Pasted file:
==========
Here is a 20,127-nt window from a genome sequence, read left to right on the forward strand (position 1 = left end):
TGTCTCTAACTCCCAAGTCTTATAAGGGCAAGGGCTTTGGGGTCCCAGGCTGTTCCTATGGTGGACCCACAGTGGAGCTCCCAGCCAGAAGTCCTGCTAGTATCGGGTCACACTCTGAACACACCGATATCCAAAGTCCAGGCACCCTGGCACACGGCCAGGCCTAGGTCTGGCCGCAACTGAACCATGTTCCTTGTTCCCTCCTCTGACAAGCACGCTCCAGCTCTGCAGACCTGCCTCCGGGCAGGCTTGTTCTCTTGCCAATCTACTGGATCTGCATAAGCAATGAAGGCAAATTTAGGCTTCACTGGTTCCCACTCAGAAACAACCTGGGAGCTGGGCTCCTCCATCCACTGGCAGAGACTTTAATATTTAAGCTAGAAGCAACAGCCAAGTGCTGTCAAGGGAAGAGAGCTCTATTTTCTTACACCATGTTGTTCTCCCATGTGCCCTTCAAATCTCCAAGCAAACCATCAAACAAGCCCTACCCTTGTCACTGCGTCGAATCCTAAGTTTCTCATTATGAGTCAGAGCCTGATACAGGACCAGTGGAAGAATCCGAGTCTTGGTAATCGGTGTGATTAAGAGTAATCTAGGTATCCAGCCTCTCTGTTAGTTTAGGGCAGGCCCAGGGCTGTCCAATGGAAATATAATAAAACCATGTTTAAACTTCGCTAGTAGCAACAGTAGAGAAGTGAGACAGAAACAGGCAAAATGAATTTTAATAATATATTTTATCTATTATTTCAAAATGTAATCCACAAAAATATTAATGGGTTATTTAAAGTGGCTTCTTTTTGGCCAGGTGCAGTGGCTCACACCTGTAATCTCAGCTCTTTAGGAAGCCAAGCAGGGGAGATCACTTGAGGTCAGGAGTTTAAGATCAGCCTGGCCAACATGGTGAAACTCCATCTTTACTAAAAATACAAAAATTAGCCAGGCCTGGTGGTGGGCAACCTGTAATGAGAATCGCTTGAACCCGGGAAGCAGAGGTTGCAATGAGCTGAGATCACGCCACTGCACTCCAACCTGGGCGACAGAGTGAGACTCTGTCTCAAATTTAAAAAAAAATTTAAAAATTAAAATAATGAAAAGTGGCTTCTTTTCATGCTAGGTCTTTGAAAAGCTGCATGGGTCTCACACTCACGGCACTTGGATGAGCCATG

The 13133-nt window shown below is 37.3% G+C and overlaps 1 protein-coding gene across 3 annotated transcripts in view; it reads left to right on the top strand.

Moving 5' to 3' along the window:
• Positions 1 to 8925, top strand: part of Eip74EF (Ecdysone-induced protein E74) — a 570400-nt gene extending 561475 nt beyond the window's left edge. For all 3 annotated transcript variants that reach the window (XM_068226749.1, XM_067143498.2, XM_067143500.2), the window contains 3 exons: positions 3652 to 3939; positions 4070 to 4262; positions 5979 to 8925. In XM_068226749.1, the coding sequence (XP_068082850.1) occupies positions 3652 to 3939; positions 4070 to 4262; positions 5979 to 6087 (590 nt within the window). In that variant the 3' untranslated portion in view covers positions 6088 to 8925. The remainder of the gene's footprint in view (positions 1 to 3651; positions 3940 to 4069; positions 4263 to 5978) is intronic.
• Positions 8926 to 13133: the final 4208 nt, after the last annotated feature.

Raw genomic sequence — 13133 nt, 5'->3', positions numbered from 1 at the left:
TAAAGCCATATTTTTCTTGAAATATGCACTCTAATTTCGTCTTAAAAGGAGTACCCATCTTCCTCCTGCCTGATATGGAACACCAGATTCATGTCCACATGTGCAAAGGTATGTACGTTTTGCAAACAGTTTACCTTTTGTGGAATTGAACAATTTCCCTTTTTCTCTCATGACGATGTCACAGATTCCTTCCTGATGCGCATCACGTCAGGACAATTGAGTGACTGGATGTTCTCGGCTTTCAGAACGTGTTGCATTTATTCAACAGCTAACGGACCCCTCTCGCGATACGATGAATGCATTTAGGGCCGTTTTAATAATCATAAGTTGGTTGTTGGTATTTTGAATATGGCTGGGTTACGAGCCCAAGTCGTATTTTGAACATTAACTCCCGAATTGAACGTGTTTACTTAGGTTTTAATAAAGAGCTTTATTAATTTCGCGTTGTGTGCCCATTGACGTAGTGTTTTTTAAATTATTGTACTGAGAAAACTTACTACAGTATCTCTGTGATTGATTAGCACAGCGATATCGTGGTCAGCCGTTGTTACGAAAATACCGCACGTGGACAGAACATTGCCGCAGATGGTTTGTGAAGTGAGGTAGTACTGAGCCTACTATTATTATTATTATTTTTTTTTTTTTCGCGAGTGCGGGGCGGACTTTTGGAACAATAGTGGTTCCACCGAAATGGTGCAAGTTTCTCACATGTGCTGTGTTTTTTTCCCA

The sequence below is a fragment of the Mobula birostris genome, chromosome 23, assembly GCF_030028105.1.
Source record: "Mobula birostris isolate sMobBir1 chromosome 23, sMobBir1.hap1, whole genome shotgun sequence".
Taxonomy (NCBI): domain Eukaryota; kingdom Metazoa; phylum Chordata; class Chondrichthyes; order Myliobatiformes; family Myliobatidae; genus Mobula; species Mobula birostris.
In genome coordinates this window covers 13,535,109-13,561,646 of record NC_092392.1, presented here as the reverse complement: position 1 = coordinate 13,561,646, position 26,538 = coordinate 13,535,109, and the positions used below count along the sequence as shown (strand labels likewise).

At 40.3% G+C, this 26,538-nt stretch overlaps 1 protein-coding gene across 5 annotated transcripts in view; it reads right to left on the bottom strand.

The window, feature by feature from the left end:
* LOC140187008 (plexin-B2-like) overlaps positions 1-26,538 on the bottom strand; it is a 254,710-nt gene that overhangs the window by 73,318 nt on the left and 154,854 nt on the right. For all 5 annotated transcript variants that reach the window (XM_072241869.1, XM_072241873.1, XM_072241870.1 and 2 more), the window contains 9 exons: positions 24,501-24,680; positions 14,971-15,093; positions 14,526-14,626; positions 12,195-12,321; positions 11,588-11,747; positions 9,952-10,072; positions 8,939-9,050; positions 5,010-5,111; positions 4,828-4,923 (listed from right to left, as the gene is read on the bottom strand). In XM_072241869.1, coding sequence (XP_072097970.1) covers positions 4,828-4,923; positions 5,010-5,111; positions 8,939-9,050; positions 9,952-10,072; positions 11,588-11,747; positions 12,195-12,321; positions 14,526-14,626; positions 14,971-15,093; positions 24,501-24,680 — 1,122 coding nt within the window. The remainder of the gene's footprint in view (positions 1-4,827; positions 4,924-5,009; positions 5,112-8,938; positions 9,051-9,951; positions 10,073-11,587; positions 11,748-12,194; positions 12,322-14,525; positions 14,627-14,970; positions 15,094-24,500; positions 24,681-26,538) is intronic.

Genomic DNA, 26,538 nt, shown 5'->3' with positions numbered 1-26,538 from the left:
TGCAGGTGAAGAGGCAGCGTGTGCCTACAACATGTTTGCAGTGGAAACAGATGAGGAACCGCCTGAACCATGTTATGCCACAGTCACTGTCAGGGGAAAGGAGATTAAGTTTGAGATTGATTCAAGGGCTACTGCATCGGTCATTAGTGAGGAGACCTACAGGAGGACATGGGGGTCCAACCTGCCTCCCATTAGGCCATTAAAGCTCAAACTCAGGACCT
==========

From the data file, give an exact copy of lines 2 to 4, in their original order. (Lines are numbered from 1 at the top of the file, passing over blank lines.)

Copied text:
TGTCTCTAACTCCCAAGTCTTATAAGGGCAAGGGCTTTGGGGTCCCAGGCTGTTCCTATGGTGGACCCACAGTGGAGCTCCCAGCCAGAAGTCCTGCTAGTATCGGGTCACACTCTGAACACACCGATATCCAAAGTCCAGGCACCCTGGCACACGGCCAGGCCTAGGTCTGGCCGCAACTGAACCATGTTCCTTGTTCCCTCCTCTGACAAGCACGCTCCAGCTCTGCAGACCTGCCTCCGGGCAGGCTTGTTCTCTTGCCAATCTACTGGATCTGCATAAGCAATGAAGGCAAATTTAGGCTTCACTGGTTCCCACTCAGAAACAACCTGGGAGCTGGGCTCCTCCATCCACTGGCAGAGACTTTAATATTTAAGCTAGAAGCAACAGCCAAGTGCTGTCAAGGGAAGAGAGCTCTATTTTCTTACACCATGTTGTTCTCCCATGTGCCCTTCAAATCTCCAAGCAAACCATCAAACAAGCCCTACCCTTGTCACTGCGTCGAATCCTAAGTTTCTCATTATGAGTCAGAGCCTGATACAGGACCAGTGGAAGAATCCGAGTCTTGGTAATCGGTGTGATTAAGAGTAATCTAGGTATCCAGCCTCTCTGTTAGTTTAGGGCAGGCCCAGGGCTGTCCAATGGAAATATAATAAAACCATGTTTAAACTTCGCTAGTAGCAACAGTAGAGAAGTGAGACAGAAACAGGCAAAATGAATTTTAATAATATATTTTATCTATTATTTCAAAATGTAATCCACAAAAATATTAATGGGTTATTTAAAGTGGCTTCTTTTTGGCCAGGTGCAGTGGCTCACACCTGTAATCTCAGCTCTTTAGGAAGCCAAGCAGGGGAGATCACTTGAGGTCAGGAGTTTAAGATCAGCCTGGCCAACATGGTGAAACTCCATCTTTACTAAAAATACAAAAATTAGCCAGGCCTGGTGGTGGGCAACCTGTAATGAGAATCGCTTGAACCCGGGAAGCAGAGGTTGCAATGAGCTGAGATCACGCCACTGCACTCCAACCTGGGCGACAGAGTGAGACTCTGTCTCAAATTTAAAAAAAAATTTAAAAATTAAAATAATGAAAAGTGGCTTCTTTTCATGCTAGGTCTTTGAAAAGCTGCATGGGTCTCACACTCACGGCACTTGGATGAGCCATG

The 13133-nt window shown below is 37.3% G+C and overlaps 1 protein-coding gene across 3 annotated transcripts in view; it reads left to right on the top strand.

Moving 5' to 3' along the window: